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Under the Hood

Fujifilm Revoria PC1120

Fujifilm recently released the long-awaited Revoria PC1120 to the UK market and it does not fail to impress. Brian Sims highlights some of its features

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The new toner printer features clean white lines and a distinctively dark hood over the print engine

Hitting the UK

After a slightly longer than expected wait Fujifilm has released to eager UK clients the Revoria PC1120.

So all of you that have been waiting to see what it can do can now take a good look up close and personal to see exactly what others have been keen to install in print shops across other parts of Europe.

 The new toner printer looks good even standing in a print shop with the clean white lines and distinctively dark hood over the print engine proudly displaying the Fujifilm logo in shimmering silver. Depending on your choice of pre- and post-optional equipment, the next consideration will be how much space you have.

At the heart of the Revoria PC1120 is a six-colour toner printing press, but there are a staggering six feeding expand applications and combined options; and after the colour is applied, there are nine output options to choose from. 

Being very honest, there is not really a combination of feeding and finishing configurations you could not be catered for. So, before you hit the sales team with a wish list, take your tape measure to the shop floor.

Regardless of options, the first and foremost reason to consider the new device from Fujifilm will be the print quality. The Revoria PC1120 has been developed with a delivery of 2,400 x 2,400dpi resolution; this in itself will stand this press out from the crowd.

The Heart Of The Matter

The printer has at its heart a Raster Output Scanner (ROS) that uses a specific type of light source called Vertical Cavity Surface Emitting Laser (VCSEL). This means the high-resolution image can be deployed simultaneously via a series of laser beams.

One of the many stand-out features from the printer is the scanner light source combination which lays down six colours in total, giving a vast array of colour, be it metallic, PANTONE®, fluorescent pink, white, and obviously the process set (CMYK).

Of the six toner cartridges inside the printer, four stay dedicated to the process colours but the outer two can be swapped for either over or underlay of up to two further colours. As an underlay silver, gold, pink, or white can be added directly to the sheet and as an overlay of the CYMK set you can have the same as the underlay colours but also clear and custom red making it a total of six overlay colours.

The Revoria PC1120 can both underlay and overlay a number of colours to enhance the four-colour process set of CMYK

What is clever is the fact that the two speciality colours can be changed quite easily by an operator in between five to ten minutes meaning changing to these options takes a lot less time than would be expected for a conventional colour change on an offset lithographic press.

All of the colours used are of the Super EA-Eco toner and the extremely small particle size all add to the technology to ensure images are smoother in colour transition, lines are sharper, and even the finest text is clear and legible regardless of size.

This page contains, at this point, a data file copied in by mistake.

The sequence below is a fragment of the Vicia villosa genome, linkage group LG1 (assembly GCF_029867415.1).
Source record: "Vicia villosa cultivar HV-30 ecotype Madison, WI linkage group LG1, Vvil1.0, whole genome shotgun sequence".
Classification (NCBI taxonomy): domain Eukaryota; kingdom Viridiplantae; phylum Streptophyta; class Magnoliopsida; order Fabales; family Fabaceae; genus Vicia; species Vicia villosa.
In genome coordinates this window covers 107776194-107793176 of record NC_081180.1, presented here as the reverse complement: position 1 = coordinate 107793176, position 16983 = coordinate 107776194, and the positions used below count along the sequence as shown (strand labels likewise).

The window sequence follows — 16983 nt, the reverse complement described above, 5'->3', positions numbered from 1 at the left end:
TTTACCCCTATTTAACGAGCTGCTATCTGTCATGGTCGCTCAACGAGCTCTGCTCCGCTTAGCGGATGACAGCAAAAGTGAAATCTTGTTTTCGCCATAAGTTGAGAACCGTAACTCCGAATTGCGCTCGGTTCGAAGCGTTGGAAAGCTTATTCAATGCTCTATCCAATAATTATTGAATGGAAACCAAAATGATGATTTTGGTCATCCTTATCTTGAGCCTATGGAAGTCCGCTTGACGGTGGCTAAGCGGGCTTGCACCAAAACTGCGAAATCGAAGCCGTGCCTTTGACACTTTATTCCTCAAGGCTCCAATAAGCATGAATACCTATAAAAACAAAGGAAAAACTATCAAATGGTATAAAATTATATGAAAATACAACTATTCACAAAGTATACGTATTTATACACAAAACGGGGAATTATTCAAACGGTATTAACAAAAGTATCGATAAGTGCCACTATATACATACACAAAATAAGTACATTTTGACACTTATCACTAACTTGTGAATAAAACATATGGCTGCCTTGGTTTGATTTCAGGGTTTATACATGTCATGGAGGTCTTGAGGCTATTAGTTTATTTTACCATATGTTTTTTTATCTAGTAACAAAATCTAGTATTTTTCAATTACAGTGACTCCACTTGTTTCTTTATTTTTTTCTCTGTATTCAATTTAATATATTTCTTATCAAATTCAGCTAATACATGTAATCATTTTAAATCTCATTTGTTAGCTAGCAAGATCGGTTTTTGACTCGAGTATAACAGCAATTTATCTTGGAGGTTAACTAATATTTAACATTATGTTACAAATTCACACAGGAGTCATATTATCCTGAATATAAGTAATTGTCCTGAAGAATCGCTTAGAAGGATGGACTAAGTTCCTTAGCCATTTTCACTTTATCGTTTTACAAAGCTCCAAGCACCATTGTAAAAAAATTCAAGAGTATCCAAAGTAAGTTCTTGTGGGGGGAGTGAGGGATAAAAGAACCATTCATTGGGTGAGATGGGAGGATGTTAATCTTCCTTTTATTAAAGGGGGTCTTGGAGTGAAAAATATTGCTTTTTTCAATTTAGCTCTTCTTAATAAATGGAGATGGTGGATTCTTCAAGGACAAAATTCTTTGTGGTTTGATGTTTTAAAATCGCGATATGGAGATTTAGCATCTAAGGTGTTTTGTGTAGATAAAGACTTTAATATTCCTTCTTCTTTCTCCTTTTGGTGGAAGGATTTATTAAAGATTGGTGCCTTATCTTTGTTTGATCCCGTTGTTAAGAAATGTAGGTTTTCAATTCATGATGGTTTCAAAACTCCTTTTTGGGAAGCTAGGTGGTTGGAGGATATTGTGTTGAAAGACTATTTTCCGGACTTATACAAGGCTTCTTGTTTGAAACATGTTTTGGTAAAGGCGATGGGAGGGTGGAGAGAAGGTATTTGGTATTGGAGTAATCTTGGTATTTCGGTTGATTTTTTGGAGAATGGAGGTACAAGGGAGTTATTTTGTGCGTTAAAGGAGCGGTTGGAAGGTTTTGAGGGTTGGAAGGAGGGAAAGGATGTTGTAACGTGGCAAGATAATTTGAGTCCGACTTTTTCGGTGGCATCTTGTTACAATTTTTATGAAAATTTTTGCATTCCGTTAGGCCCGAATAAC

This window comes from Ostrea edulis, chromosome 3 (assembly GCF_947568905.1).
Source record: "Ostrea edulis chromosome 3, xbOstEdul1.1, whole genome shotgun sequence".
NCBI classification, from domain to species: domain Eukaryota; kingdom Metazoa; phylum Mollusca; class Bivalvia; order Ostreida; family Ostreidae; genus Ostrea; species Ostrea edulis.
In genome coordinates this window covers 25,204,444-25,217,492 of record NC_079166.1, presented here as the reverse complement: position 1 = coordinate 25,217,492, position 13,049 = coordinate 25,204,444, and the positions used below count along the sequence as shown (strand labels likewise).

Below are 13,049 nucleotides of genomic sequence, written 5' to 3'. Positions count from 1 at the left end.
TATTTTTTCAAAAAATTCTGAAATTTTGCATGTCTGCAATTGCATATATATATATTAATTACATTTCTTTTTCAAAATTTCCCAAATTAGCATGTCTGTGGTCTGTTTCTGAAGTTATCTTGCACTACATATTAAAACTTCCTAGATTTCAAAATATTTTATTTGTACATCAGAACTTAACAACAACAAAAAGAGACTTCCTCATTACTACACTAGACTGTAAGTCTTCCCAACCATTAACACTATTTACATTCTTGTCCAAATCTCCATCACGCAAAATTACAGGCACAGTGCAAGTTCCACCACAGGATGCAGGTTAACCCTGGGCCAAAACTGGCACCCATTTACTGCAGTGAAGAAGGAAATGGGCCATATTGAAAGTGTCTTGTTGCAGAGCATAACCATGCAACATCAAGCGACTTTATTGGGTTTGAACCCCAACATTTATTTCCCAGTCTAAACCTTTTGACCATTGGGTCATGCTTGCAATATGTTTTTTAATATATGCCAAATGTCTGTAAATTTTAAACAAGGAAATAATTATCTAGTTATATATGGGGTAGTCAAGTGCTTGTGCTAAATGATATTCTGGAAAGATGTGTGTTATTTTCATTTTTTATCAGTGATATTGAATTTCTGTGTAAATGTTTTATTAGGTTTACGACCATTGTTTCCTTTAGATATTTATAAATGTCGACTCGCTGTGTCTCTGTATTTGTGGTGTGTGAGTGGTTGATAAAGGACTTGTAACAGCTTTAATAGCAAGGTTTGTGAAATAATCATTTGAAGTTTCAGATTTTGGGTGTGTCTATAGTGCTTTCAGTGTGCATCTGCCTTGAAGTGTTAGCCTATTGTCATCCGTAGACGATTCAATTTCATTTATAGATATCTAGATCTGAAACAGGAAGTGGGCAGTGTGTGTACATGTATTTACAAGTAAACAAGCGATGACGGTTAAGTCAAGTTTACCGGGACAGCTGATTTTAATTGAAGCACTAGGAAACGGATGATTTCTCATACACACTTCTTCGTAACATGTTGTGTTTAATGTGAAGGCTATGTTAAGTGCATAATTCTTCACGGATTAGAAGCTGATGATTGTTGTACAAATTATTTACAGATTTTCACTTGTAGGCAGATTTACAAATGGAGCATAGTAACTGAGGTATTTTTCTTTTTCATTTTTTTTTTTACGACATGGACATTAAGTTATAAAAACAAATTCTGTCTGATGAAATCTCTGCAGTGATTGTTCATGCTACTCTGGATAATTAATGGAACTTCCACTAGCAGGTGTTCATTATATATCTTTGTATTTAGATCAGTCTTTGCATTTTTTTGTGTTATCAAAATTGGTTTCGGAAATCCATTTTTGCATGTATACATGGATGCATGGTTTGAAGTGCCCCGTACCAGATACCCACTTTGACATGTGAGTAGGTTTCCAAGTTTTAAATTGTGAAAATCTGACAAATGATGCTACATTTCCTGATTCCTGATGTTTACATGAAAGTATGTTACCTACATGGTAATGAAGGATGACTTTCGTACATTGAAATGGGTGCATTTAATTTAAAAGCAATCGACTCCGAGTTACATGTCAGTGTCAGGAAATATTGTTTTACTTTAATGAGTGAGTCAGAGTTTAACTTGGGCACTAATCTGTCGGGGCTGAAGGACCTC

From time to time, any printer will require adjustment and in fact it is a given that in order to maintain the highest quality such as 2,400 x 2,400dpi, there has to be an adjustment. On the Revoria PC1120 this can all be handled by an automatic inline system built into the machine and its software. 

Further image tuning can be deployed such as Edge Enhancement which fixes image areas such as jagged edges which can make the image look less sharp where white paper breaks across.

There are a number of other clever tools on the colour management of the press such as the use of fluorescent pink which can enhance skin tones on a number of levels, and as would be expected from any new machine, the ubiquitous AI is present on the Revoria PC1120.

Whether the system as with all the others is truly AI, as Alan Turing would have considered it, is yet to be agreed, but the press clearly has self-learning functions that over a period of time, takes data from the production run and makes educated changes to further runs with the objective of reducing waste.

As you would imagine from a manufacturer such as Fujifilm, the printer supports a number of standards such as Fogra, GRAcol and others.

As for feeding this printer with colour, it goes without saying the Revoria PC1120 is very capably supported by Fujifilm’s exceptionally popular Revoria Flow PC21 printer server and supported by Fujifim Fiery PC11

Handling The Stock

So much of the press itself, as expounded in the introduction, such as the scope for handling and manipulating of the substrate, is quite exceptional.

There are a number of variations of feeder stations which can table a wide range of stock. Each of the different units can have different configurations of things such as air suction or air assist depending on the stock being handled. Combining and separating units in the machine can also deliver many arrangements of stock handling.

Next on the variations is obviously going to be size and capacity with 2,000 sheets being standard, but then depending on what you are choosing to handle, you can hold between 250 and 2,100 banner sheets subject to the nature of the product.